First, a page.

Thus, this study was designed to determine the efficacy of dishwash liquid, lemon water, and coconut oil as an alternative to xylene for deparaffinizing agent in H&E staining.


   Materials and Methods Top


Fifteen paraffin-embedded tissue blocks were retrieved from the department archives. The study group was divided into 4 groups, namely.

Group A—tissue sections stained with routine H&E stain using xylene as deparaffinizing agent [Table 1]
Table 1: Routine (conventional) H&E staining procedure using xylene as a deparaffinizing agent

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Group B—tissue sections stained with xylene-free H&E stain using 1.7% dishwash solution as deparaffinizing agent [Table 2]
Table 2: Xylene-free hematoxylin and eosin staining procedure using 1.7% dishwashing soap as a deparaffinizing agent

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Group C—tissue sections stained with xylene-free H&E stain using 95% diluted lemon water as deparaffinizing agent [Table 3]
Table 3: Xylene-free H&E staining procedure using 95% lemon water as deparaffinizing agent

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Group D—tissue sections stained with xylene-free H&E stain using 100% coconut oil as deparaffinizing agent [Table 4]
Table 4: Xylene- and alcohol-free H&E staining procedure using 100% coconut oil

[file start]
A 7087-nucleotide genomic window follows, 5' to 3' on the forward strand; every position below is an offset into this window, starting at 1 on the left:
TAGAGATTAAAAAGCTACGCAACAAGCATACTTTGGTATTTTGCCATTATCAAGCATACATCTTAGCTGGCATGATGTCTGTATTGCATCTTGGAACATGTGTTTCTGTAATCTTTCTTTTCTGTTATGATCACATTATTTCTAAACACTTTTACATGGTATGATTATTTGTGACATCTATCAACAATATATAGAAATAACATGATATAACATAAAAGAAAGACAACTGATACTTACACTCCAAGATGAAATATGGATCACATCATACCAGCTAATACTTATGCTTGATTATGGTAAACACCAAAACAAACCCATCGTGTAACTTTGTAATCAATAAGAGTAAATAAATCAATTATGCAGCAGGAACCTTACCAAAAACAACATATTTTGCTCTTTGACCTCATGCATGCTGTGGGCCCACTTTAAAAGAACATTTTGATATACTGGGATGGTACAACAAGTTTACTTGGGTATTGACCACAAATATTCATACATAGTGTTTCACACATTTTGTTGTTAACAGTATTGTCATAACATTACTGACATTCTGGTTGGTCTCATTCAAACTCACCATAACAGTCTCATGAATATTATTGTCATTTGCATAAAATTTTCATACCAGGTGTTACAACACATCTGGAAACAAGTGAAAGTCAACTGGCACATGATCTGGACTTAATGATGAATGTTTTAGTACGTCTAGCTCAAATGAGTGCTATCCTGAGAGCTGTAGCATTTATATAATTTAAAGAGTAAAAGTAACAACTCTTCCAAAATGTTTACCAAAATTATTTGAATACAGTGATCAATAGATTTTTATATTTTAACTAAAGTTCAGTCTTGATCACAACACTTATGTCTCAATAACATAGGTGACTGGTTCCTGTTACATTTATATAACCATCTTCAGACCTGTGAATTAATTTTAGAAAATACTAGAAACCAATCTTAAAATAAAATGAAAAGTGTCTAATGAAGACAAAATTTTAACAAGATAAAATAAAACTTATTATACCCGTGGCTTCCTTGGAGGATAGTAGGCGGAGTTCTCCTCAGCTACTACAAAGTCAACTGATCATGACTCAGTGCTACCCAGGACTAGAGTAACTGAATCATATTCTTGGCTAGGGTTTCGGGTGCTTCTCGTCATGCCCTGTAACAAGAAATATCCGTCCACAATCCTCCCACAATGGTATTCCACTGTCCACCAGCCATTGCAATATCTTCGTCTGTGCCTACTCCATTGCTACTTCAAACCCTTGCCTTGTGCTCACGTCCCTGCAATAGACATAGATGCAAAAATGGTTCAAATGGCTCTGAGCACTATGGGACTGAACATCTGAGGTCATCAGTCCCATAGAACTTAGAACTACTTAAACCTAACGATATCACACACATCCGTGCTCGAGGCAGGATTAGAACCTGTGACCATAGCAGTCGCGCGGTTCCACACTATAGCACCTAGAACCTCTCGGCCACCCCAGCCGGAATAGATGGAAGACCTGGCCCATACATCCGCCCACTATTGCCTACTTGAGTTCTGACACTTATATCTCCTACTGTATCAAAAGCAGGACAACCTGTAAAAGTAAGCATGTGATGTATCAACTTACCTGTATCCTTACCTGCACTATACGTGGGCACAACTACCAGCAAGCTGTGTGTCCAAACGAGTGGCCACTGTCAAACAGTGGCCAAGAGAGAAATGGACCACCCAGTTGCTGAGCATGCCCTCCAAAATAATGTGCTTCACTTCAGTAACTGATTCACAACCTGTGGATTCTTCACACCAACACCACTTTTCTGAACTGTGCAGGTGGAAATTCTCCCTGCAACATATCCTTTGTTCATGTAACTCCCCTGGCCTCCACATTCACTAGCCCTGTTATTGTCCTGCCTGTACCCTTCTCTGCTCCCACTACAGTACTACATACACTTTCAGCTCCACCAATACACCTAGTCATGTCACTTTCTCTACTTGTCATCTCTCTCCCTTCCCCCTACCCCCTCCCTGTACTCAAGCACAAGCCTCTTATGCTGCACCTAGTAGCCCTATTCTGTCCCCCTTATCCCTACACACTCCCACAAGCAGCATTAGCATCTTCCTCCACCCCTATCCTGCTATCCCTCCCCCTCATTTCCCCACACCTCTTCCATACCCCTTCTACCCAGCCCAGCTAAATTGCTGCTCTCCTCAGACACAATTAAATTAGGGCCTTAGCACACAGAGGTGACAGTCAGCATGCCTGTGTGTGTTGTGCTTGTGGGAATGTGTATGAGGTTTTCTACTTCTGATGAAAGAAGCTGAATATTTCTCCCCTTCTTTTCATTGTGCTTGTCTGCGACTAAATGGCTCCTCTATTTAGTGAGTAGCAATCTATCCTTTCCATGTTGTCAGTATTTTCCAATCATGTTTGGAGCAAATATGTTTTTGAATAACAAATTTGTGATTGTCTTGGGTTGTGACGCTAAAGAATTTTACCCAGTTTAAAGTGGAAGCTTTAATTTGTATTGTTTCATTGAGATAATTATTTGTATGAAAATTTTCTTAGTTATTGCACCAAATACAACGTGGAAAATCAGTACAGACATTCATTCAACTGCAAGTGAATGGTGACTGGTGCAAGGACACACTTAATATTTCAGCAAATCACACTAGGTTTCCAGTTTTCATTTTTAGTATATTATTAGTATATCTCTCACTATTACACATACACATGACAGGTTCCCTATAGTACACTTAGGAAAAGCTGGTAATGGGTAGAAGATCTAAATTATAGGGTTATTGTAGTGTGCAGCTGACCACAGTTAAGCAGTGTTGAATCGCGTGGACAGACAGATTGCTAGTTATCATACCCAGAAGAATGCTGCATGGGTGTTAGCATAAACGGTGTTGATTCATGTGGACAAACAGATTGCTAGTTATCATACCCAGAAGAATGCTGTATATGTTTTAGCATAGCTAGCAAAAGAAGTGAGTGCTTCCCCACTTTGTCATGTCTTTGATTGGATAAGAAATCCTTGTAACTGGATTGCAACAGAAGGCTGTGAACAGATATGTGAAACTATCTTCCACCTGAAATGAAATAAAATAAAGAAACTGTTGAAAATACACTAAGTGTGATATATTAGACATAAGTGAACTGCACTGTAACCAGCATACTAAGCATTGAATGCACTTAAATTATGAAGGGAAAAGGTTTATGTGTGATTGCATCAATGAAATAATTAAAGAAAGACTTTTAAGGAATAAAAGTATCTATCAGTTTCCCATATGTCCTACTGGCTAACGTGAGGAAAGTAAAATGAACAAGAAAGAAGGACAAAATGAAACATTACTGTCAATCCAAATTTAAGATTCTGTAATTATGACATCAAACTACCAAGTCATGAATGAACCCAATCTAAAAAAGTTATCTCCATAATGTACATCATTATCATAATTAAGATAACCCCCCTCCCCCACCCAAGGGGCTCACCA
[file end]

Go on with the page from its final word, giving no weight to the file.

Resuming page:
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Four sections of 4 μm thickness were made from each block. One section was stained with conventional H&E method, where xylene was used as deparaffinizing agent. The other three sections were stained by xylene-free H&E staining using 1.7% dishwash solution, 95% diluted lemon water, and 100% coconut oil as deparaffinizing agent, respectively.

Thus, a total of 60 sections were made and each section was evaluated and scored blindly by a single oral pathologist. The scoring was based on the following parameters:

  • (1) Nuclear staining (adequate = score 1, inadequate = score 0)


  • (2) Cytoplasmic staining (adequate = score 1, inadequate = score 0)


  • (3) Clarity of staining (present = score 1, absent = score 0)


  • (4) Uniformity of staining (present = score 1, absent = score 0), and


  • (5) Crispness of staining (present = score 1, absent = score 0).


The scores for each slide were added. A score of ≤2 was graded as inadequate for diagnosis and slides with scores 3–5 were graded as adequate for diagnosis.

Inadequate deparaffinization of the sections was also noted.


   Results Top